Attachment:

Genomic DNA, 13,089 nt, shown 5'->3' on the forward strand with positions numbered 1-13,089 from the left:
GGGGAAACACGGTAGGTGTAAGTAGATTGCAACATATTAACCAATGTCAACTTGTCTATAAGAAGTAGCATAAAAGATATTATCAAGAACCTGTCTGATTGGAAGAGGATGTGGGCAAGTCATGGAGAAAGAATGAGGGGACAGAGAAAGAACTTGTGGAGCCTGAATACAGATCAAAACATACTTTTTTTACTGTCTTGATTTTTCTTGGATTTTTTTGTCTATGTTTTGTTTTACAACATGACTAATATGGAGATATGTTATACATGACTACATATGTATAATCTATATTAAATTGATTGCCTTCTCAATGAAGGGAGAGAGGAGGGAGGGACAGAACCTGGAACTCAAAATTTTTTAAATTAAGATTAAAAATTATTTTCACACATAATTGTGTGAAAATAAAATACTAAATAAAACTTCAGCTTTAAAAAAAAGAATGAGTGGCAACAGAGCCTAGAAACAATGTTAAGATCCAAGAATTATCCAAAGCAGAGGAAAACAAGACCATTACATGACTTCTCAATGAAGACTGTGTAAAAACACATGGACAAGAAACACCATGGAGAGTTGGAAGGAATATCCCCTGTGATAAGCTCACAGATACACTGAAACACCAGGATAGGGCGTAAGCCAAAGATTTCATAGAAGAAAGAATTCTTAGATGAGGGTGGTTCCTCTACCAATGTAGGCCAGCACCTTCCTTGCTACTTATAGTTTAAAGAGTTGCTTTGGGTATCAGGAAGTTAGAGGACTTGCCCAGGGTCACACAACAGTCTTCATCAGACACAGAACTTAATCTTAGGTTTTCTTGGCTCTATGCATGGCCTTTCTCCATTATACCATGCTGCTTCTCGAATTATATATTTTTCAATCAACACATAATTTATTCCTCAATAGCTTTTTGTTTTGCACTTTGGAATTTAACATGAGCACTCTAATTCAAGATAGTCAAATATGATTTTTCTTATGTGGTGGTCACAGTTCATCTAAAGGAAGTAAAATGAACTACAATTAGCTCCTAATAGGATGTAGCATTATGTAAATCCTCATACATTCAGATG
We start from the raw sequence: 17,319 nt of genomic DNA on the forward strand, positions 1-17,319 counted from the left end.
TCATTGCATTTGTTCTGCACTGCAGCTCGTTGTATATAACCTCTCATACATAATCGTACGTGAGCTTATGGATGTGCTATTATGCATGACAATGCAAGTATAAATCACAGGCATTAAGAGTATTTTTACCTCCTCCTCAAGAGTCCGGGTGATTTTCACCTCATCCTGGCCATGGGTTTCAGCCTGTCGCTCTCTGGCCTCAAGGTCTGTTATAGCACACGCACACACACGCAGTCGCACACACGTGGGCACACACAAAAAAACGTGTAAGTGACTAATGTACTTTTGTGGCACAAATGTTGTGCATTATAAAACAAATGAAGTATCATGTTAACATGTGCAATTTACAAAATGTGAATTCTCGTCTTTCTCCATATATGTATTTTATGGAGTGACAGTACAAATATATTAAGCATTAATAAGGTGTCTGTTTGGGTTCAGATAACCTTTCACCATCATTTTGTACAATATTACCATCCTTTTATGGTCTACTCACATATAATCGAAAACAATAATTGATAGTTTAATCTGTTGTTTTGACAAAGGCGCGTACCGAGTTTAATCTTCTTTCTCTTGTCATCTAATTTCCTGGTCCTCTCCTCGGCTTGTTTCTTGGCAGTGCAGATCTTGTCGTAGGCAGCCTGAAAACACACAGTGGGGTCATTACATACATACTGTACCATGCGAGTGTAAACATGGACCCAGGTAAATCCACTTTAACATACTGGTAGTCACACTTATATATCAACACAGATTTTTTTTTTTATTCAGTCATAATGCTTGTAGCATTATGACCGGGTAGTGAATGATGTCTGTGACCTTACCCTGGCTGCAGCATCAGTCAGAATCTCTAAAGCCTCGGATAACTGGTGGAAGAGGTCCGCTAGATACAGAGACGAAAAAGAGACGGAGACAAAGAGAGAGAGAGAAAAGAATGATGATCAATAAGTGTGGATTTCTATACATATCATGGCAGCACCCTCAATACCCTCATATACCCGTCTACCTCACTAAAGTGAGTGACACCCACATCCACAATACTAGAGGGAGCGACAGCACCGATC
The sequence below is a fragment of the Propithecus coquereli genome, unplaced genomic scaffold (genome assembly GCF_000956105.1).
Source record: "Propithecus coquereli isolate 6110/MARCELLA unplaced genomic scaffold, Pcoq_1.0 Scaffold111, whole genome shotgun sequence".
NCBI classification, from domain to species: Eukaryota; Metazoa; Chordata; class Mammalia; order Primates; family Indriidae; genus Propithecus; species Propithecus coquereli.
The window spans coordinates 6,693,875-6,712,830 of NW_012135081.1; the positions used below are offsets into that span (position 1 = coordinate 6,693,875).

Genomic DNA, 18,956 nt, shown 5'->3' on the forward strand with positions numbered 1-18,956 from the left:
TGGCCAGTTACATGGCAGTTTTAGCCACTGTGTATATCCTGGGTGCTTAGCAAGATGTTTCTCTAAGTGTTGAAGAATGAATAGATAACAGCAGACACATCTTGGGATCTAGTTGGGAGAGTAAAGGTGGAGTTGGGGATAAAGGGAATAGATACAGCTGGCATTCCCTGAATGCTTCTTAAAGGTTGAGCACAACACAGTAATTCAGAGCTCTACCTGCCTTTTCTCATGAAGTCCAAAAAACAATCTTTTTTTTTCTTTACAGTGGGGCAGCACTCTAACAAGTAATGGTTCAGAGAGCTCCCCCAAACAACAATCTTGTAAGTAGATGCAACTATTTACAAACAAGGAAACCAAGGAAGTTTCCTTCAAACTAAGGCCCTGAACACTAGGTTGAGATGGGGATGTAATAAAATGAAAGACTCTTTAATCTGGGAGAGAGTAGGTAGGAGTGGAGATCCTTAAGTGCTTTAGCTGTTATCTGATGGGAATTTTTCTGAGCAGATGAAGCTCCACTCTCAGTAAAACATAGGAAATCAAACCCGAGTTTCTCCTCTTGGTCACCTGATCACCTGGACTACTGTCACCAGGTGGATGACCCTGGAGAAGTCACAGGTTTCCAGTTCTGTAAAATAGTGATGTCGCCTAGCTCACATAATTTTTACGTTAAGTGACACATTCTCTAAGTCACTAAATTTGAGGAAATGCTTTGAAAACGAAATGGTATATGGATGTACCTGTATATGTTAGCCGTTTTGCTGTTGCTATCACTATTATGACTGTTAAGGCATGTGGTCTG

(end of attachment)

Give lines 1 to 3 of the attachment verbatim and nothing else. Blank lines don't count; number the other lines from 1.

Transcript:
Genomic DNA, 13,089 nt, shown 5'->3' on the forward strand with positions numbered 1-13,089 from the left:
GGGGAAACACGGTAGGTGTAAGTAGATTGCAACATATTAACCAATGTCAACTTGTCTATAAGAAGTAGCATAAAAGATATTATCAAGAACCTGTCTGATTGGAAGAGGATGTGGGCAAGTCATGGAGAAAGAATGAGGGGACAGAGAAAGAACTTGTGGAGCCTGAATACAGATCAAAACATACTTTTTTTACTGTCTTGATTTTTCTTGGATTTTTTTGTCTATGTTTTGTTTTACAACATGACTAATATGGAGATATGTTATACATGACTACATATGTATAATCTATATTAAATTGATTGCCTTCTCAATGAAGGGAGAGAGGAGGGAGGGACAGAACCTGGAACTCAAAATTTTTTAAATTAAGATTAAAAATTATTTTCACACATAATTGTGTGAAAATAAAATACTAAATAAAACTTCAGCTTTAAAAAAAAGAATGAGTGGCAACAGAGCCTAGAAACAATGTTAAGATCCAAGAATTATCCAAAGCAGAGGAAAACAAGACCATTACATGACTTCTCAATGAAGACTGTGTAAAAACACATGGACAAGAAACACCATGGAGAGTTGGAAGGAATATCCCCTGTGATAAGCTCACAGATACACTGAAACACCAGGATAGGGCGTAAGCCAAAGATTTCATAGAAGAAAGAATTCTTAGATGAGGGTGGTTCCTCTACCAATGTAGGCCAGCACCTTCCTTGCTACTTATAGTTTAAAGAGTTGCTTTGGGTATCAGGAAGTTAGAGGACTTGCCCAGGGTCACACAACAGTCTTCATCAGACACAGAACTTAATCTTAGGTTTTCTTGGCTCTATGCATGGCCTTTCTCCATTATACCATGCTGCTTCTCGAATTATATATTTTTCAATCAACACATAATTTATTCCTCAATAGCTTTTTGTTTTGCACTTTGGAATTTAACATGAGCACTCTAATTCAAGATAGTCAAATATGATTTTTCTTATGTGGTGGTCACAGTTCATCTAAAGGAAGTAAAATGAACTACAATTAGCTCCTAATAGGATGTAGCATTATGTAAATCCTCATACATTCAGATG
We start from the raw sequence: 17,319 nt of genomic DNA on the forward strand, positions 1-17,319 counted from the left end.